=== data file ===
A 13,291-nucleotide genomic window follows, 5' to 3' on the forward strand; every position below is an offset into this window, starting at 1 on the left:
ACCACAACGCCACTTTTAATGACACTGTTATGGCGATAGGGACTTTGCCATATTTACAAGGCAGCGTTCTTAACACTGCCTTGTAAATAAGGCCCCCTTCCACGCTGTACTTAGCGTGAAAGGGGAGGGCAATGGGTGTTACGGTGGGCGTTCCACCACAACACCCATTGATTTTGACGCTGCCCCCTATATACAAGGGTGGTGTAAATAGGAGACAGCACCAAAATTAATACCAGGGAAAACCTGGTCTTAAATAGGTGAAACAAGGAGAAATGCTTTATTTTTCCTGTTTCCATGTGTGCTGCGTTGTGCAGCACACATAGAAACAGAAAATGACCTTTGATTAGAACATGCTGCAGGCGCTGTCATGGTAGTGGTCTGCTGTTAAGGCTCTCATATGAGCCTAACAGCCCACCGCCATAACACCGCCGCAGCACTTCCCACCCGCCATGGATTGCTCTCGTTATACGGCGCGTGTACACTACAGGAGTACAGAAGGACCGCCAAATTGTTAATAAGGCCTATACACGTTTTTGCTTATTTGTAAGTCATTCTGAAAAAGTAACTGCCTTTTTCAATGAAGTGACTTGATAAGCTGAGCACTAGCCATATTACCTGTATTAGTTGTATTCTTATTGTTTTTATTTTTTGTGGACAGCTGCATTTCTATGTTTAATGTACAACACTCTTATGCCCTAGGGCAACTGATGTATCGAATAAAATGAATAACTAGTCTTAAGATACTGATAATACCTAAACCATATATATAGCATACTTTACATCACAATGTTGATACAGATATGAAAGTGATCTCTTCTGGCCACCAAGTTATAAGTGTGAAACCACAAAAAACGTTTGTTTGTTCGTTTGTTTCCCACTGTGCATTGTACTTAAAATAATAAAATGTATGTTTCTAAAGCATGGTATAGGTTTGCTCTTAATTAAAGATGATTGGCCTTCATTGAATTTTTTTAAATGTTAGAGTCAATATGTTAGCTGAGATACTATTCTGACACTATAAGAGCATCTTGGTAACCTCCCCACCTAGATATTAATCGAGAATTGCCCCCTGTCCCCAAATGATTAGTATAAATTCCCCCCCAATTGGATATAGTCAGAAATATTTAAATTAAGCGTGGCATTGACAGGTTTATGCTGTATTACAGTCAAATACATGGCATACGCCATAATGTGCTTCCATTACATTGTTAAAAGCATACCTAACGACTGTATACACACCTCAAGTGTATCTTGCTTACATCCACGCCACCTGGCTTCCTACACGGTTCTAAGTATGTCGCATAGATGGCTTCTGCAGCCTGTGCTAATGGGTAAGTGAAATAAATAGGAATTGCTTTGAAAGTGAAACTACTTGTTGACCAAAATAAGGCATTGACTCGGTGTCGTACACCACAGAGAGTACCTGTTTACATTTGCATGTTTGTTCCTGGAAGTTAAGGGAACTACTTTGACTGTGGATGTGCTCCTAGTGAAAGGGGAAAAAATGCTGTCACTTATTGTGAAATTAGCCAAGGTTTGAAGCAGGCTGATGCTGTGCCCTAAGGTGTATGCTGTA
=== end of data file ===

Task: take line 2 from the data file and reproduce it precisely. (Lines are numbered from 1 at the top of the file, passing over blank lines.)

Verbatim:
ACCACAACGCCACTTTTAATGACACTGTTATGGCGATAGGGACTTTGCCATATTTACAAGGCAGCGTTCTTAACACTGCCTTGTAAATAAGGCCCCCTTCCACGCTGTACTTAGCGTGAAAGGGGAGGGCAATGGGTGTTACGGTGGGCGTTCCACCACAACACCCATTGATTTTGACGCTGCCCCCTATATACAAGGGTGGTGTAAATAGGAGACAGCACCAAAATTAATACCAGGGAAAACCTGGTCTTAAATAGGTGAAACAAGGAGAAATGCTTTATTTTTCCTGTTTCCATGTGTGCTGCGTTGTGCAGCACACATAGAAACAGAAAATGACCTTTGATTAGAACATGCTGCAGGCGCTGTCATGGTAGTGGTCTGCTGTTAAGGCTCTCATATGAGCCTAACAGCCCACCGCCATAACACCGCCGCAGCACTTCCCACCCGCCATGGATTGCTCTCGTTATACGGCGCGTGTACACTACAGGAGTACAGAAGGACCGCCAAATTGTTAATAAGGCCTATACACGTTTTTGCTTATTTGTAAGTCATTCTGAAAAAGTAACTGCCTTTTTCAATGAAGTGACTTGATAAGCTGAGCACTAGCCATATTACCTGTATTAGTTGTATTCTTATTGTTTTTATTTTTTGTGGACAGCTGCATTTCTATGTTTAATGTACAACACTCTTATGCCCTAGGGCAACTGATGTATCGAATAAAATGAATAACTAGTCTTAAGATACTGATAATACCTAAACCATATATATAGCATACTTTACATCACAATGTTGATACAGATATGAAAGTGATCTCTTCTGGCCACCAAGTTATAAGTGTGAAACCACAAAAAACGTTTGTTTGTTCGTTTGTTTCCCACTGTGCATTGTACTTAAAATAATAAAATGTATGTTTCTAAAGCATGGTATAGGTTTGCTCTTAATTAAAGATGATTGGCCTTCATTGAATTTTTTTAAATGTTAGAGTCAATATGTTAGCTGAGATACTATTCTGACACTATAAGAGCATCTTGGTAACCTCCCCACCTAGATATTAATCGAGAATTGCCCCCTGTCCCCAAATGATTAGTATAAATTCCCCCCCAATTGGATATAGTCAGAAATATTTAAATTAAGCGTGGCATTGACAGGTTTATGCTGTATTACAGTCAAATACATGGCATACGCCATAATGTGCTTCCATTACATTGTTAAAAGCATACCTAACGACTGTATACACACCTCAAGTGTATCTTGCTTACATCCACGCCACCTGGCTTCCTACACGGTTCTAAGTATGTCGCATAGATGGCTTCTGCAGCCTGTGCTAATGGGTAAGTGAAATAAATAGGAATTGCTTTGAAAGTGAAACTACTTGTTGACCAAAATAAGGCATTGACTCGGTGTCGTACACCACAGAGAGTACCTGTTTACATTTGCATGTTTGTTCCTGGAAGTTAAGGGAACTACTTTGACTGTGGATGTGCTCCTAGTGAAAGGGGAAAAAATGCTGTCACTTATTGTGAAATTAGCCAAGGTTTGAAGCAGGCTGATGCTGTGCCCTAAGGTGTATGCTGTA